September 4, 2008

Publication: Irish Daily STAR Date: Thursday, September 4, 2008 Page: 28



Boffins find depression link to op

childbirth may weaken the attachment of a mother to her baby, a study has shown. Scientists found women were more emotionally responsive to the cries of their babies if they gave birth naturally. Those who had Caesarean deliveries were significantly less sensitive to the sound of their own babies crying. Parts of their brains that regulate emotions were not as strongly activated as they were in natural birth mothers. Researchers believe the difference may be explained by a "bonding" hormone released in the brain during labour. Oxytocin, the "love hormone", creates feelings of attachment in humans and animals. It is also produced in women during breast feeding and sex.

Between 10 per cent and 20 per cent of all births in Britain are now delivered by Caesarean section and controversially, the procedure has been linked with post-natal depression. Caesarean deliveries may be advised for health reasons, but increasingly they are being seen as a "lifestyle choice". The "too posh to push" tag has been applied to women who pay for private Caesareans.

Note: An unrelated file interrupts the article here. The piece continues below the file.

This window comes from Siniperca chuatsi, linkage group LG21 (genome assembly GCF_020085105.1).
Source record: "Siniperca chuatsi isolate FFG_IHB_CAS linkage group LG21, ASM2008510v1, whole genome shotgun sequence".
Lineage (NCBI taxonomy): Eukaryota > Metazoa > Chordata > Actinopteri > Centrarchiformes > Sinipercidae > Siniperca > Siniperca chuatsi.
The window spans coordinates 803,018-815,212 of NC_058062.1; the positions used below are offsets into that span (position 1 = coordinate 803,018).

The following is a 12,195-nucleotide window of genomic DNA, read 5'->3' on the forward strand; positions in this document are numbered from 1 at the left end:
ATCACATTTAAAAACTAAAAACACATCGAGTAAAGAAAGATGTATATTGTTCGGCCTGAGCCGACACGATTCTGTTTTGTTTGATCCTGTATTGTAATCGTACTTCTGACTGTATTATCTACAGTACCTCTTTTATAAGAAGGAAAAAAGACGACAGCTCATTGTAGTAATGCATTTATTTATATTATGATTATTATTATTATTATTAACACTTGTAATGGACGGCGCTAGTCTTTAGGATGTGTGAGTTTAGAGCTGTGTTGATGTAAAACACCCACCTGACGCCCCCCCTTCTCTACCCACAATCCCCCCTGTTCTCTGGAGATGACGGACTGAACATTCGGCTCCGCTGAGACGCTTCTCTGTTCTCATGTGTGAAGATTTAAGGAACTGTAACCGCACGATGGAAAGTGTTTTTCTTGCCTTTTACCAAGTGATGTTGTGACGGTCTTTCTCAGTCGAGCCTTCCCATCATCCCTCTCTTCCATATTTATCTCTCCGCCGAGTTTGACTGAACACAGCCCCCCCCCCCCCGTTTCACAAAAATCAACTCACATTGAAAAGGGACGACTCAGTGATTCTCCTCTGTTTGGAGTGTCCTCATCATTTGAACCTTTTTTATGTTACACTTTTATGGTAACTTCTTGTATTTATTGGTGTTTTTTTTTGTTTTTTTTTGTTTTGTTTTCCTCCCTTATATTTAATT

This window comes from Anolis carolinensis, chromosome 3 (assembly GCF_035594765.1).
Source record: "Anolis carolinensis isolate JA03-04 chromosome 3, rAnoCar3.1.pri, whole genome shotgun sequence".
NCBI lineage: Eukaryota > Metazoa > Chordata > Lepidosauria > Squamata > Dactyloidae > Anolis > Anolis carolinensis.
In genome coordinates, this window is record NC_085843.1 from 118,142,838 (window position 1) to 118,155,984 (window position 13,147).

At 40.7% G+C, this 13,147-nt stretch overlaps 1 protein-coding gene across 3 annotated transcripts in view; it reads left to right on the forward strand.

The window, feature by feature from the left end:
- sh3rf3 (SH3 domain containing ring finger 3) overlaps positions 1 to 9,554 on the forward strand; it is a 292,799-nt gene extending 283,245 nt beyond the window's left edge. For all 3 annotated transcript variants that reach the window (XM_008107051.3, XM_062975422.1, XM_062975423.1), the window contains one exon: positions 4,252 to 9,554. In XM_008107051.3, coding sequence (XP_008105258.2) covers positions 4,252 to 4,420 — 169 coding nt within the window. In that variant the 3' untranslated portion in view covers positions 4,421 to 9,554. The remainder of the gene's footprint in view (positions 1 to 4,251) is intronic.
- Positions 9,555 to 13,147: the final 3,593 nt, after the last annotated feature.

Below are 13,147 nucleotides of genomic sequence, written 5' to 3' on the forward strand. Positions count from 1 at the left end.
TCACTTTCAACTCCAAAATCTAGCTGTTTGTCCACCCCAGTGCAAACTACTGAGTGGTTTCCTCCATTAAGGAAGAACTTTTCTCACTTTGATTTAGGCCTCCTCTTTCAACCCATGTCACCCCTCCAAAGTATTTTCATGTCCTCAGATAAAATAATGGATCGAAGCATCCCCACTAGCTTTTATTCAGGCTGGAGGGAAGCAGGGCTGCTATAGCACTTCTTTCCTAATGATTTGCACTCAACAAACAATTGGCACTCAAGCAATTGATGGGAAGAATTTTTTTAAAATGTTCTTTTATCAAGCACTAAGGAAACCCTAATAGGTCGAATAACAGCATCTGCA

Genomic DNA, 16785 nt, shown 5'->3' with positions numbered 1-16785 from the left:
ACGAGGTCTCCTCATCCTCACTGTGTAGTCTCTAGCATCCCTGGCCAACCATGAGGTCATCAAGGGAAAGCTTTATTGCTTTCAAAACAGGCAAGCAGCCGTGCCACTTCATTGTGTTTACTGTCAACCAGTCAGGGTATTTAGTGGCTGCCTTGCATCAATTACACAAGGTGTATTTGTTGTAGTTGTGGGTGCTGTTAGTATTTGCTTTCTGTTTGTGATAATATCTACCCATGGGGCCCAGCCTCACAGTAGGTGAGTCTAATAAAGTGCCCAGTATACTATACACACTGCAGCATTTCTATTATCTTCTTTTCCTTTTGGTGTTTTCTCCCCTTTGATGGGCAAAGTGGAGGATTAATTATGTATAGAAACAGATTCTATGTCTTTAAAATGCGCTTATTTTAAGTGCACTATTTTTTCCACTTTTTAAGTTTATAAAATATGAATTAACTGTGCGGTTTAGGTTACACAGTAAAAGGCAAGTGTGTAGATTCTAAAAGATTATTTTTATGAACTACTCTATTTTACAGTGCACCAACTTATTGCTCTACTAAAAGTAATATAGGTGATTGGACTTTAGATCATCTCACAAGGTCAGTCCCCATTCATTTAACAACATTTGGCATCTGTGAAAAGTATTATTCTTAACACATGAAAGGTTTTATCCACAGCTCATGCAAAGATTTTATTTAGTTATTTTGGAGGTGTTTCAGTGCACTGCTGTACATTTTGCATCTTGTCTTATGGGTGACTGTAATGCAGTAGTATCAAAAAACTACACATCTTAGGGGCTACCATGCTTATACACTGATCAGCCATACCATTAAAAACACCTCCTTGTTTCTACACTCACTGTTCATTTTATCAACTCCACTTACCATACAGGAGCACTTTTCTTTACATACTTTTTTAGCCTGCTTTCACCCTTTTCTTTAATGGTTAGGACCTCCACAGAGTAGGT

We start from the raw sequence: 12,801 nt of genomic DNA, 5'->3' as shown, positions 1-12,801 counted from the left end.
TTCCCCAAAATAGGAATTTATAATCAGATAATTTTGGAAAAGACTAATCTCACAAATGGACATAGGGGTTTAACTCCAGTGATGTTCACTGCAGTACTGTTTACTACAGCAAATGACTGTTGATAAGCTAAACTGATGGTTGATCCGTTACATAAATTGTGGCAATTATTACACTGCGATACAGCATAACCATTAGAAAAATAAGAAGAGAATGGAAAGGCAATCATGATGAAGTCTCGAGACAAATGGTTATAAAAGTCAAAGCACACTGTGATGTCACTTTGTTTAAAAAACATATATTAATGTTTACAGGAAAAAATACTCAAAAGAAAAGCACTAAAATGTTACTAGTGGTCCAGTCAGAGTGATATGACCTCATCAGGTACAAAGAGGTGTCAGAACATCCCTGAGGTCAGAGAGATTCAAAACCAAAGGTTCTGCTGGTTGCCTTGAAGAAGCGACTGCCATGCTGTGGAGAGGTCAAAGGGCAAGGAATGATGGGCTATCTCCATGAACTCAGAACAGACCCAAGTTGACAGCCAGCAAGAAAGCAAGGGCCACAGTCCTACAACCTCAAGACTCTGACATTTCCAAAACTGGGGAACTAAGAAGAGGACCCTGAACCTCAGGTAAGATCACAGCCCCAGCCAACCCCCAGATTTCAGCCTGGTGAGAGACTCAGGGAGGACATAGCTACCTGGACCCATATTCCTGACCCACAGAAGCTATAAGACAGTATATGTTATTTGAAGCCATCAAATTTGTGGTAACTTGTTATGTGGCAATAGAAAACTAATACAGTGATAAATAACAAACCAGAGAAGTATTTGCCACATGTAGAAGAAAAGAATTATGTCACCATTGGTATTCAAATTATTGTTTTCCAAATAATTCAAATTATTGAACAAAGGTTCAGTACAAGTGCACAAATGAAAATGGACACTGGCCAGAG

Women who delay motherhood are more likely to have the operation because child birth risks increase with age. The new research by British and US scientists involved 12 American mothers having their first baby. Six had natural vaginal deliveries and six had Caesareans. Two to four weeks after the births, the women underwent functional magnetic resonance imaging scans of their brains while listening to the recorded cries of their babies. The scans revealed a range of brain regions that were more highly activated in natural birth women while hearing the sound of their babies crying. These were parts of the brain that dealt with emotions, empathy, motivation and habit. The findings were published in The Journal of Child Psychology and Psychiatry. Research leader Dr James Swain said the study could help the early detection of families at risk of post-natal depression.